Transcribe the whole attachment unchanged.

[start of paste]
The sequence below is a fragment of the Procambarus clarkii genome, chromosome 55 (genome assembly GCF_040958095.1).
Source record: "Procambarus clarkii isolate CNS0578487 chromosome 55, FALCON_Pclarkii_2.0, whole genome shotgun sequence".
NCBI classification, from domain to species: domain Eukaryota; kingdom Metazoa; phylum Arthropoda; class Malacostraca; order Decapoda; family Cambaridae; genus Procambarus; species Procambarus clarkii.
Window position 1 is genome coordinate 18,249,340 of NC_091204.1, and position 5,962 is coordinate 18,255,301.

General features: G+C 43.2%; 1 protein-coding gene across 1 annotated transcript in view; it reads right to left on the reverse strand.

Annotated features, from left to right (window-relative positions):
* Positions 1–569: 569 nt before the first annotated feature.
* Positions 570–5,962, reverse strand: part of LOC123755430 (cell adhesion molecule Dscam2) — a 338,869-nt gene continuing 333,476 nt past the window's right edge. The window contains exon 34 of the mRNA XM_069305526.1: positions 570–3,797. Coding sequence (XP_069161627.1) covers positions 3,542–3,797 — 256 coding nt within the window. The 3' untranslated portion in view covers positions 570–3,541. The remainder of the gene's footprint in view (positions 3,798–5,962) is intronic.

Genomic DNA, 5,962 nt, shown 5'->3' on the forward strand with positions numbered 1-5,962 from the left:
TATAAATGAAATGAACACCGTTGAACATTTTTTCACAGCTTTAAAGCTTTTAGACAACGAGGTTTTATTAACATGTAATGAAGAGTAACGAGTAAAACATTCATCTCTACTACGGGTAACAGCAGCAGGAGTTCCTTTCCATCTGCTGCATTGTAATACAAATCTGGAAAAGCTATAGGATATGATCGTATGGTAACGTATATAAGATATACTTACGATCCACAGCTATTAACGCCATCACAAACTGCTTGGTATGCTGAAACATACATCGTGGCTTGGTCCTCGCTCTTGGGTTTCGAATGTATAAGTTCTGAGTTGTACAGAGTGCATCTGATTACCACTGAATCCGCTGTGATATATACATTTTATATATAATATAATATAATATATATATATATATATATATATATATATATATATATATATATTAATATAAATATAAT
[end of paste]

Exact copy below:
The sequence below is a fragment of the Procambarus clarkii genome, chromosome 55 (genome assembly GCF_040958095.1).
Source record: "Procambarus clarkii isolate CNS0578487 chromosome 55, FALCON_Pclarkii_2.0, whole genome shotgun sequence".
NCBI classification, from domain to species: domain Eukaryota; kingdom Metazoa; phylum Arthropoda; class Malacostraca; order Decapoda; family Cambaridae; genus Procambarus; species Procambarus clarkii.
Window position 1 is genome coordinate 18,249,340 of NC_091204.1, and position 5,962 is coordinate 18,255,301.

General features: G+C 43.2%; 1 protein-coding gene across 1 annotated transcript in view; it reads right to left on the reverse strand.

Annotated features, from left to right (window-relative positions):
* Positions 1–569: 569 nt before the first annotated feature.
* Positions 570–5,962, reverse strand: part of LOC123755430 (cell adhesion molecule Dscam2) — a 338,869-nt gene continuing 333,476 nt past the window's right edge. The window contains exon 34 of the mRNA XM_069305526.1: positions 570–3,797. Coding sequence (XP_069161627.1) covers positions 3,542–3,797 — 256 coding nt within the window. The 3' untranslated portion in view covers positions 570–3,541. The remainder of the gene's footprint in view (positions 3,798–5,962) is intronic.

Genomic DNA, 5,962 nt, shown 5'->3' on the forward strand with positions numbered 1-5,962 from the left:
TATAAATGAAATGAACACCGTTGAACATTTTTTCACAGCTTTAAAGCTTTTAGACAACGAGGTTTTATTAACATGTAATGAAGAGTAACGAGTAAAACATTCATCTCTACTACGGGTAACAGCAGCAGGAGTTCCTTTCCATCTGCTGCATTGTAATACAAATCTGGAAAAGCTATAGGATATGATCGTATGGTAACGTATATAAGATATACTTACGATCCACAGCTATTAACGCCATCACAAACTGCTTGGTATGCTGAAACATACATCGTGGCTTGGTCCTCGCTCTTGGGTTTCGAATGTATAAGTTCTGAGTTGTACAGAGTGCATCTGATTACCACTGAATCCGCTGTGATATATACATTTTATATATAATATAATATAATATATATATATATATATATATATATATATATATATATATATATTAATATAAATATAAT